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A LITTLE FUN WITH OXYGEN

We have all heard about oxygen. It is an odorless, colorless gas which constitutes approximately 20 percent of the air. The brilliant scientist tells us that it is a little heavier than air. I guess that means that pure oxygen is heavier than air that contains 20 % oxygen.

Life cannot exist without oxygen. We all need it in order to live. "We all" includes not only people, but tigers, lizards, trees, mosses, fish, algae, crocodiles, bugs, and every other living thing.

Whenever anything burns, it unites with oxygen. I don't think anything can burn without oxygen. That is why a small fire can be "smothered" by cutting off the air supply to the fire.

Oxygen can be produced in several ways.

a. Place one tablespoon of dry yeast in the bottom of a heat-resistant bottle or flask. Add 1 tablespoon of 6 percent hydrogen peroxide, and watch the bubbling of oxygen gas.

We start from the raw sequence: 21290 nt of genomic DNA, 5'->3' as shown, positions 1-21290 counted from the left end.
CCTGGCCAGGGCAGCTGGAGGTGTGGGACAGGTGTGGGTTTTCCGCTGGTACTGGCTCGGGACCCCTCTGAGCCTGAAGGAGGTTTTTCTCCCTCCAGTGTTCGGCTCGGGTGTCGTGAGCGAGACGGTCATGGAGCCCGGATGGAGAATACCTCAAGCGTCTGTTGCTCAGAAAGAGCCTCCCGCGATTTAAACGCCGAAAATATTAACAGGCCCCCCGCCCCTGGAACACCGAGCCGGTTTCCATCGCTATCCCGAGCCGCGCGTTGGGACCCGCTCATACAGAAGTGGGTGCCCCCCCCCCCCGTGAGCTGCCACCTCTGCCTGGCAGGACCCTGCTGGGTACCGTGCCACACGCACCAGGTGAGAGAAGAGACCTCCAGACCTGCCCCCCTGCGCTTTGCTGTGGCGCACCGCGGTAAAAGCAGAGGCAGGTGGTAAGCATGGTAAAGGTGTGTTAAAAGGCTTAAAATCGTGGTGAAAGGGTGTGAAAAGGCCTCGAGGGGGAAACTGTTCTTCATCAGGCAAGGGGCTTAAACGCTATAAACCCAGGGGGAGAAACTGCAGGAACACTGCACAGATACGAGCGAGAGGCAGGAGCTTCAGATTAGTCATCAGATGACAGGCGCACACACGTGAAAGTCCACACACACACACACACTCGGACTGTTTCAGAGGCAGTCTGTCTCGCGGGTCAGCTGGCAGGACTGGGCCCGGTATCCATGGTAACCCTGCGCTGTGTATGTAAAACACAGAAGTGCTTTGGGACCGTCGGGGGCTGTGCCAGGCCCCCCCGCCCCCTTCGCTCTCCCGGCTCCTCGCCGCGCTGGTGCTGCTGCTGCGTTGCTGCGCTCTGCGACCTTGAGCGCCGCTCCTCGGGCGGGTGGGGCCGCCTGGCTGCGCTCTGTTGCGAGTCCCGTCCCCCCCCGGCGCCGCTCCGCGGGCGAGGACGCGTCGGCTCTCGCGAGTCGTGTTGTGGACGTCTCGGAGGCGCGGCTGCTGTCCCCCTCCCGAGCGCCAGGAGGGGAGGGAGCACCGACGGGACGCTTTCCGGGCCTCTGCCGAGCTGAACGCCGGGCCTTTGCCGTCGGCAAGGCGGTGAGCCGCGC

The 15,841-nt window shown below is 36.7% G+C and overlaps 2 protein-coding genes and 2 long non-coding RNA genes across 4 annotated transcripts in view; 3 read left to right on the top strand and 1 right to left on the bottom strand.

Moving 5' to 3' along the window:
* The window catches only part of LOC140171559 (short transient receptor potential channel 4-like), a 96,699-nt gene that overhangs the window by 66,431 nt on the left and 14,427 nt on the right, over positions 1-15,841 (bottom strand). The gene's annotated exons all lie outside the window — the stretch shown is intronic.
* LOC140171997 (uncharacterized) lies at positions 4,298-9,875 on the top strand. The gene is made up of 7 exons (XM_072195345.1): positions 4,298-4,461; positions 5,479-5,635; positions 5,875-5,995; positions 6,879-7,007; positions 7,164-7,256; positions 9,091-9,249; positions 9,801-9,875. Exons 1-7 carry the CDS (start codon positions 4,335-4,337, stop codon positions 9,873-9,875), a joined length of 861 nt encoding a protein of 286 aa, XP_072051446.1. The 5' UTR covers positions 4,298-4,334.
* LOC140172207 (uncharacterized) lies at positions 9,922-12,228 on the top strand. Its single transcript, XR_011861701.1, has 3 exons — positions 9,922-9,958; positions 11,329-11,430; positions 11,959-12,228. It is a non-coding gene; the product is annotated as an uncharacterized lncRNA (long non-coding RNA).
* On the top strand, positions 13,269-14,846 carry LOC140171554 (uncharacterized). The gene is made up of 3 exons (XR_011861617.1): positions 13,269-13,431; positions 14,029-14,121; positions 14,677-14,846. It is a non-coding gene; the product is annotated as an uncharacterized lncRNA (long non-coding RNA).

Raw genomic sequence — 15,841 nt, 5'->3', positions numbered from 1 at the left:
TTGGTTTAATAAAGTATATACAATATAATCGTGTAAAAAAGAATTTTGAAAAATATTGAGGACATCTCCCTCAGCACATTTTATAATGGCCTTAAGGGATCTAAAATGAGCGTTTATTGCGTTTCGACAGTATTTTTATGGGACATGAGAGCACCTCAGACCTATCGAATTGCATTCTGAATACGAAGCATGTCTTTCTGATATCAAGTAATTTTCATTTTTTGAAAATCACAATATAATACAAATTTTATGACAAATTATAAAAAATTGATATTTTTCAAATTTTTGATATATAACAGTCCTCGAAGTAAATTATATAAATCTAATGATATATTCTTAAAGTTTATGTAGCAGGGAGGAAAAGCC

[Be sure to use fresh peroxide. Light destroys peroxide, so get the kind that is in a dark bottle and use it right away. Otherwise, the peroxide will be mostly water.]

The gas can be collected in quantity by placing a one- hole stopper tightly into a flask. Insert a short glass tube into the flask. Attach an 18-inch-long piece of rubber tubing to the other end of the glass tube.

Now put about 2 inches of water in a low pan or dish. Fill two test tubes or bottles with water and invert them in the dish. Place the free end of the rubber tubing in one of the test tubes (or bottles).

Oxygen gas will bubble through the water in the test tubes. If bubbles are no longer being generated, simply add more peroxide.

b. Put a heaping spoonful of activated charcoal pieces in a container such as a heat-resistant baby bottle. Cover the charcoal with 6 percent hydrogen peroxide. cover the bottle with a lid, plastic wrap, or cardboard to trap the oxygen that is produced.

 
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